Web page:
By Dave Andrusko
Given how incredible tight the last two presidential elections have been, as we approach 2024 we’re sure to see more and more stories along the lines of “The stark numbers driving Democratic panic about a 3rd-party bid in 2024,” by Mark Murray of NBC News. It’s an interesting argument.
“Among all the reasons Joe Biden defeated Donald Trump in 2020 but Hillary Clinton didn’t four years earlier, one looms especially large for the coming presidential election: the share of the third-party vote,” Murray writes. “In 2016, 6% of all voters cast ballots for third-party and write-in candidates, with Libertarian Gary Johnson getting more than 3% of the national vote and Green Party nominee Jill Stein capturing more than 1%. But in 2020, that proportion fell to 2%.”
Can that change that small really affect the election outcome next year in any meaningful way? Consider…
“The difference effectively changed the threshold the major candidates needed to reach to win key battleground states — from 47% and 48% in 2016 to 49% and 50% in 2020,” Murray says. “That, Democrats say, made it easier for Trump to win in ’16 but not in ’20. And the numbers illustrate why Democratic groups — eyeing a possible, if not likely, rematch between Biden and Trump — want to keep the third-party vote share as small as possible…”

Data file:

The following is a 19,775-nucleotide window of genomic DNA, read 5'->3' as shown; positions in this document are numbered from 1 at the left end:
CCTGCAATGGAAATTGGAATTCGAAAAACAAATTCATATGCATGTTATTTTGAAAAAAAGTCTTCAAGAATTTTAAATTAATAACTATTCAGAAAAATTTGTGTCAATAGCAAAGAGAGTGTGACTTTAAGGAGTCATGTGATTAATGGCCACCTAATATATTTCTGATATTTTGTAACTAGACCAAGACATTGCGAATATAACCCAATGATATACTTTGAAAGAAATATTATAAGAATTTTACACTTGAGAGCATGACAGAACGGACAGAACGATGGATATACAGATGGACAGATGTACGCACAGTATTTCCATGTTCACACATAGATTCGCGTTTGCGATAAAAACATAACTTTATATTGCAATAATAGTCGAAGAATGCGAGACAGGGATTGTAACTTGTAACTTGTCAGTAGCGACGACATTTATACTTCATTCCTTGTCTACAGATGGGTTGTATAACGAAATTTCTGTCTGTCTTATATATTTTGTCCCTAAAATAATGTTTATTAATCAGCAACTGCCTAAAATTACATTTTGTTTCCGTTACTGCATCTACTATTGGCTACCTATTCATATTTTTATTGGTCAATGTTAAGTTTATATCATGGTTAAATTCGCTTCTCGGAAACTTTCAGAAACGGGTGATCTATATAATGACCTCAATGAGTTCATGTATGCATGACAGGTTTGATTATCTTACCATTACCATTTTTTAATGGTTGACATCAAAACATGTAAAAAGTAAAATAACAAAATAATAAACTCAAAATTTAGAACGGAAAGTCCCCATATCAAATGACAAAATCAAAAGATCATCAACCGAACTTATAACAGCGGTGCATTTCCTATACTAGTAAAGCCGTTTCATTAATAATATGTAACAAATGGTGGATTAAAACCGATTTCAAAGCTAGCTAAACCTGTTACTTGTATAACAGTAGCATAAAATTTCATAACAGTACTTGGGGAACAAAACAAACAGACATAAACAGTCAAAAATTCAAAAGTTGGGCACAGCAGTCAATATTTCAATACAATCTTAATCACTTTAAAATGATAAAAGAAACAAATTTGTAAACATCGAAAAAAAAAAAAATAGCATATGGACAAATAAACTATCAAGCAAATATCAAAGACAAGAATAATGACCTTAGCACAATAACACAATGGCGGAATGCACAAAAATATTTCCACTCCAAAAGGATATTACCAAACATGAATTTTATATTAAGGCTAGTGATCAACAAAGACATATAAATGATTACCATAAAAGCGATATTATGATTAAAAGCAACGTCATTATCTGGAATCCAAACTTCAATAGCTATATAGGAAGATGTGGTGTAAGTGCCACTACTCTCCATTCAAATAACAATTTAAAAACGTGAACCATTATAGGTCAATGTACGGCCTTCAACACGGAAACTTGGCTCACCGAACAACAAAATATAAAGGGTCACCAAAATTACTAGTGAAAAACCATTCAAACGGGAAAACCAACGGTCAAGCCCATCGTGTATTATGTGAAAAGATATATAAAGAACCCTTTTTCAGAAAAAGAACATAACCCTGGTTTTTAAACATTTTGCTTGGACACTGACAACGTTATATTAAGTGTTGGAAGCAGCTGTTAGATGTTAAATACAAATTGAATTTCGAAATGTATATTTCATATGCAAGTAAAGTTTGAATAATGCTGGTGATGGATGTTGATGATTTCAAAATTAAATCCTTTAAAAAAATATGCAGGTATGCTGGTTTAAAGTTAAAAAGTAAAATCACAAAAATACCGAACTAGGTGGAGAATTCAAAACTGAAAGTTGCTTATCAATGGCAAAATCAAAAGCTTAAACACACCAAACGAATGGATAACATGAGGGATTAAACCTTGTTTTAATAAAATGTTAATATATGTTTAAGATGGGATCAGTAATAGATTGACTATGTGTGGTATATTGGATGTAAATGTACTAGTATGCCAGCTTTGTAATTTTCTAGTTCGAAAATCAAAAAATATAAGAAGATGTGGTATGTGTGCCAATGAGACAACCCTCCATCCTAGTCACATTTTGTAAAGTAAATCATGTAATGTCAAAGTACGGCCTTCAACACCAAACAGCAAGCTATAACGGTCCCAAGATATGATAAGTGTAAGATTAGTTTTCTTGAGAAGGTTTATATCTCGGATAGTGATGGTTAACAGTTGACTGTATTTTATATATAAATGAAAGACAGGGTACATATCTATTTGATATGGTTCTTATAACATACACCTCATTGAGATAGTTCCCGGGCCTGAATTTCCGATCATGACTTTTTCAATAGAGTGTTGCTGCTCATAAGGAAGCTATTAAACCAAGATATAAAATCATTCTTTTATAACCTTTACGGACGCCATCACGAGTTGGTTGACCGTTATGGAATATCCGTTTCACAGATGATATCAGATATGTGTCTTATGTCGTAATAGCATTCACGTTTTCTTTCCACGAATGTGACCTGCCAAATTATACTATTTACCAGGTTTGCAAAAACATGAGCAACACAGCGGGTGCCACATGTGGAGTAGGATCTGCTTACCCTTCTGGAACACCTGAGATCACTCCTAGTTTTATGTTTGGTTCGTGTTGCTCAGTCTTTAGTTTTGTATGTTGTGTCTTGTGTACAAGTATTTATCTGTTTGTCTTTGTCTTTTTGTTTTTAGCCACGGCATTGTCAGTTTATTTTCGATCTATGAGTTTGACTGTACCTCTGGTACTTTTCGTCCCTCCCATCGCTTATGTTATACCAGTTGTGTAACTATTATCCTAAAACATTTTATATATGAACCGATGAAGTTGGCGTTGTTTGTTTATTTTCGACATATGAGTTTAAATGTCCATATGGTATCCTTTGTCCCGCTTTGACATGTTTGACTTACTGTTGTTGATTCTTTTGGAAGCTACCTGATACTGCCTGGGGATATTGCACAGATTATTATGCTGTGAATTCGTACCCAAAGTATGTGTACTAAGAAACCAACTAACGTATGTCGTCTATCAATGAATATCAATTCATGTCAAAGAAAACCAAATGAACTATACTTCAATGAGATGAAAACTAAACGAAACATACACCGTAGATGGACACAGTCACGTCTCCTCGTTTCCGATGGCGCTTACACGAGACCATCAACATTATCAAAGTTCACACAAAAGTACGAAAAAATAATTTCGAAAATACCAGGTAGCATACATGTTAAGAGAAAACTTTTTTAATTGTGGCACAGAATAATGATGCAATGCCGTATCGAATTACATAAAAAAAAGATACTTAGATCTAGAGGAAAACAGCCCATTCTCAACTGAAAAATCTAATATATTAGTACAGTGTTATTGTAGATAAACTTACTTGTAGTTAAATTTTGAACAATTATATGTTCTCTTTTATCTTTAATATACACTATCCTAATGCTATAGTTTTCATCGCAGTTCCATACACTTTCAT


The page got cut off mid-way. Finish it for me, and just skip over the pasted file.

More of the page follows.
Murray compares the results from the 2016 and 2020 elections. Trump won one and lost the other, even though his share of the vote (“nationally, in key battleground states and in key counties) stayed virtually the same.” “What changed is that Biden grew the Democratic Party vote share by 2 to 3 points across the board, while the protest vote for other candidates dropped.”
Murray offers the outcome in several states to prove his point, starting with Pennsylvania. “Trump defeated Clinton in the state in 2016, 48.2% to 47.5%. But as the third-party vote declined in 2020, Biden won it, 49.9% to 48.7%.”
The point Murray (and the Democrats) are making is the need to keep the percent of the vote won by the traditional fringe parties—the aforementioned Libertarian Party and the Green Party—closer to 2020 than 2016 and to keep any new third party off the ballot in key battleground states.
Murray’s stories end with a reminder and an obvious caveat:
Richard Winger, the editor of Ballot Access News and an expert on third-party politics in the U.S., expects the Libertarian Party to be on the ballot in most states, and he expects the Green Party to qualify in about half the country.
But he said it’s impossible to estimate — at least at this early stage — how big the third-party vote will be in next year’s election.
“It’s really impossible to predict,” Winger said. “There’s so much time, and so many things could happen.”